KUALA LUMPUR • Malaysia intercepted and returned a shipment of North Korean military communications equipment sent to Thailand in 2011, the country's police chief said yesterday, amid growing scrutiny of the Southeast Asian nation's dealings with North Korea.
The comments came after Malaysia's Foreign Ministry this month rejected suggestions that it may have violated United Nations sanctions on North Korea.
Ties between the two nations have been strained since the Feb 13 murder of the estranged half-brother of North Korean leader Kim Jong Un at Kuala Lumpur's international airport.
Police chief Khalid Abu Bakar said yesterday that the authorities at its main port, Port Klang, had seized 250kg of the equipment, manufactured by Glocom, identified in a Reuters report as running an arms operation out of Malaysia.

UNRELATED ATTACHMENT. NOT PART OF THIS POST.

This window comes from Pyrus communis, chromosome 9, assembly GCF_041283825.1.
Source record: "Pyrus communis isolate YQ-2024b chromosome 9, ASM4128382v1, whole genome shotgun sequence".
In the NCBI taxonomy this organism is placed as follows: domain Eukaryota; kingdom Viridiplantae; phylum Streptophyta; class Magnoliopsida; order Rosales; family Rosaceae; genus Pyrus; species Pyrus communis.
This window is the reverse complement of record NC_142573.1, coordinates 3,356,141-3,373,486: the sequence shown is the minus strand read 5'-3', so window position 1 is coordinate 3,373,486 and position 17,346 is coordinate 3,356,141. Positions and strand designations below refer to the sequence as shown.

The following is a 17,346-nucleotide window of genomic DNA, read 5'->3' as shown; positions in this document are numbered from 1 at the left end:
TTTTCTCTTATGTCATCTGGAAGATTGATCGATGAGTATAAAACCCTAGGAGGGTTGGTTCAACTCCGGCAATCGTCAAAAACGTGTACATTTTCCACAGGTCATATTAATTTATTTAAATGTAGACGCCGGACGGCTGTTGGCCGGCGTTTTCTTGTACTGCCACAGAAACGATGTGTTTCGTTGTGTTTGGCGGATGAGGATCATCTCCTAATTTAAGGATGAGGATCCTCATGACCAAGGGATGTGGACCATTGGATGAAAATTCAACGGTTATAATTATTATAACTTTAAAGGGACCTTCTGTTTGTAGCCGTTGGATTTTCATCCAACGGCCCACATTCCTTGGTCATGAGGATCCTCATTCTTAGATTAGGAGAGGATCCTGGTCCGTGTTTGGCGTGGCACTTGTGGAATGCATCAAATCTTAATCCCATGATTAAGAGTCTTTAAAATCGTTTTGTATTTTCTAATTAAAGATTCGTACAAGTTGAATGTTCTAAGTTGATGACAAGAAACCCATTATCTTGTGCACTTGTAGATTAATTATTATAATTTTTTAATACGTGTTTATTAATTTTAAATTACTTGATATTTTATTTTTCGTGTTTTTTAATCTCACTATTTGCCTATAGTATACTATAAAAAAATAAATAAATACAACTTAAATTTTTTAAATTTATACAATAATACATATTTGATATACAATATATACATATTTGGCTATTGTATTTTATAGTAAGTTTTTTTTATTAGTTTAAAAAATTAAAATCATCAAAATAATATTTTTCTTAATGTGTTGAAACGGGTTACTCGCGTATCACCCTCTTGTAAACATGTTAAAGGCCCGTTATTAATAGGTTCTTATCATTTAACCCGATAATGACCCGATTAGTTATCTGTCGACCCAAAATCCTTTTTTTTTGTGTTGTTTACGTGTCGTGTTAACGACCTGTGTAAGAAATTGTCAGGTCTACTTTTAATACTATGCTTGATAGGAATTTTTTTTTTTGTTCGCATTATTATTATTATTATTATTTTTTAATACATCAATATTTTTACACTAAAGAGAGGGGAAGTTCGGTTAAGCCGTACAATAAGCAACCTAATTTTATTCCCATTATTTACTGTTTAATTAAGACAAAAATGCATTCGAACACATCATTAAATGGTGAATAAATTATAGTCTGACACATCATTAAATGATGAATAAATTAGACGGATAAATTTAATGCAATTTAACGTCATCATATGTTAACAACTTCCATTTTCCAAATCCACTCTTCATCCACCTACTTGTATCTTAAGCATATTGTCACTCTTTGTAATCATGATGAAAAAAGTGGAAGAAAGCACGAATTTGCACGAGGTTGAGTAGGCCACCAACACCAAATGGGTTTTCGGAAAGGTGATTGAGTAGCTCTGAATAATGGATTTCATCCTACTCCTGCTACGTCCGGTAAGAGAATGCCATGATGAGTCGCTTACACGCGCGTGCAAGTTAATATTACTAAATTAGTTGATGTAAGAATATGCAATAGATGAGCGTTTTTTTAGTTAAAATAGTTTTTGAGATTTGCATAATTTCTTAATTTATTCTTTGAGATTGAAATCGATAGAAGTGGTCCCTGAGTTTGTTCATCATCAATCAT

The shipment's intended recipient, however, could not be traced and the equipment was returned to Pyongyang, Tan Sri Khalid told reporters at a news conference in Johor.
"After investigations, the recipient in Thailand was found not to exist," he said. "So we blocked the shipment from entering Malaysia and from being sent to Thailand."
Last month, Reuters reported that North Korean intelligence ran an arms operation out of Malaysia called Glocom, using two front companies identified as International Global System and International Golden Services.
Glocom sold battlefield radio equipment in violation of United Nations sanctions, according to a UN report submitted to the Security Council.
Mr Khalid said the two front companies had tried to sell Glocom equipment in Malaysia, including to the police and the army, but did not succeed.
Glocom had also exhibited at Malaysia's biennial arms show, Defence Services Asia, in 2012, 2014 and last year, without receiving any orders, he said.